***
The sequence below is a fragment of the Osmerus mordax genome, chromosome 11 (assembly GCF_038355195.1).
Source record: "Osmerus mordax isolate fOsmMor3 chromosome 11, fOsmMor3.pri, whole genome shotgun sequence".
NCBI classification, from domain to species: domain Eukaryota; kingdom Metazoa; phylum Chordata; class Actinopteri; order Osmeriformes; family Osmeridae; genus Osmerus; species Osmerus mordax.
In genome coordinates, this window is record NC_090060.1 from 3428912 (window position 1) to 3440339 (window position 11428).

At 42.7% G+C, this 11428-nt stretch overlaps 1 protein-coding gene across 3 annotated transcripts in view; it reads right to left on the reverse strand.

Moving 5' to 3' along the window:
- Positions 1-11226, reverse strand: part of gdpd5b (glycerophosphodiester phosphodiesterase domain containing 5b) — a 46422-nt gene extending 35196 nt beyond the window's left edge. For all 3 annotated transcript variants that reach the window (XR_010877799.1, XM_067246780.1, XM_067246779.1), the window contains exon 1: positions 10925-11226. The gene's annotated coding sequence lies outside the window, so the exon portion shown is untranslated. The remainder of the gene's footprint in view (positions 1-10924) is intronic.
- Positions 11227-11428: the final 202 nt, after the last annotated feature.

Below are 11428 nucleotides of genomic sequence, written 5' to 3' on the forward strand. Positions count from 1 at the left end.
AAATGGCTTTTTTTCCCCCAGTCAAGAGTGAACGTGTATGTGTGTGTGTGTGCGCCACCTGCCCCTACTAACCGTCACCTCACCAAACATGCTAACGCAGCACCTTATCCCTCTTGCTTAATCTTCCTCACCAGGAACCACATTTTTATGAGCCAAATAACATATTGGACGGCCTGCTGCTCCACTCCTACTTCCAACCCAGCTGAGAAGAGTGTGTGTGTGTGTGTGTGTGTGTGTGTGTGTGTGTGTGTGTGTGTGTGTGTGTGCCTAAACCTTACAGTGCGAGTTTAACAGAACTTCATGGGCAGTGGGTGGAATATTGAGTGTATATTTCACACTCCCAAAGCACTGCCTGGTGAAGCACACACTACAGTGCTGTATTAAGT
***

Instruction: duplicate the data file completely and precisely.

The sequence below is a fragment of the Osmerus mordax genome, chromosome 11 (assembly GCF_038355195.1).
Source record: "Osmerus mordax isolate fOsmMor3 chromosome 11, fOsmMor3.pri, whole genome shotgun sequence".
NCBI classification, from domain to species: domain Eukaryota; kingdom Metazoa; phylum Chordata; class Actinopteri; order Osmeriformes; family Osmeridae; genus Osmerus; species Osmerus mordax.
In genome coordinates, this window is record NC_090060.1 from 3428912 (window position 1) to 3440339 (window position 11428).

At 42.7% G+C, this 11428-nt stretch overlaps 1 protein-coding gene across 3 annotated transcripts in view; it reads right to left on the reverse strand.

Moving 5' to 3' along the window:
- Positions 1-11226, reverse strand: part of gdpd5b (glycerophosphodiester phosphodiesterase domain containing 5b) — a 46422-nt gene extending 35196 nt beyond the window's left edge. For all 3 annotated transcript variants that reach the window (XR_010877799.1, XM_067246780.1, XM_067246779.1), the window contains exon 1: positions 10925-11226. The gene's annotated coding sequence lies outside the window, so the exon portion shown is untranslated. The remainder of the gene's footprint in view (positions 1-10924) is intronic.
- Positions 11227-11428: the final 202 nt, after the last annotated feature.

Below are 11428 nucleotides of genomic sequence, written 5' to 3' on the forward strand. Positions count from 1 at the left end.
AAATGGCTTTTTTTCCCCCAGTCAAGAGTGAACGTGTATGTGTGTGTGTGTGCGCCACCTGCCCCTACTAACCGTCACCTCACCAAACATGCTAACGCAGCACCTTATCCCTCTTGCTTAATCTTCCTCACCAGGAACCACATTTTTATGAGCCAAATAACATATTGGACGGCCTGCTGCTCCACTCCTACTTCCAACCCAGCTGAGAAGAGTGTGTGTGTGTGTGTGTGTGTGTGTGTGTGTGTGTGTGTGTGTGTGTGTGTGTGCCTAAACCTTACAGTGCGAGTTTAACAGAACTTCATGGGCAGTGGGTGGAATATTGAGTGTATATTTCACACTCCCAAAGCACTGCCTGGTGAAGCACACACTACAGTGCTGTATTAAGT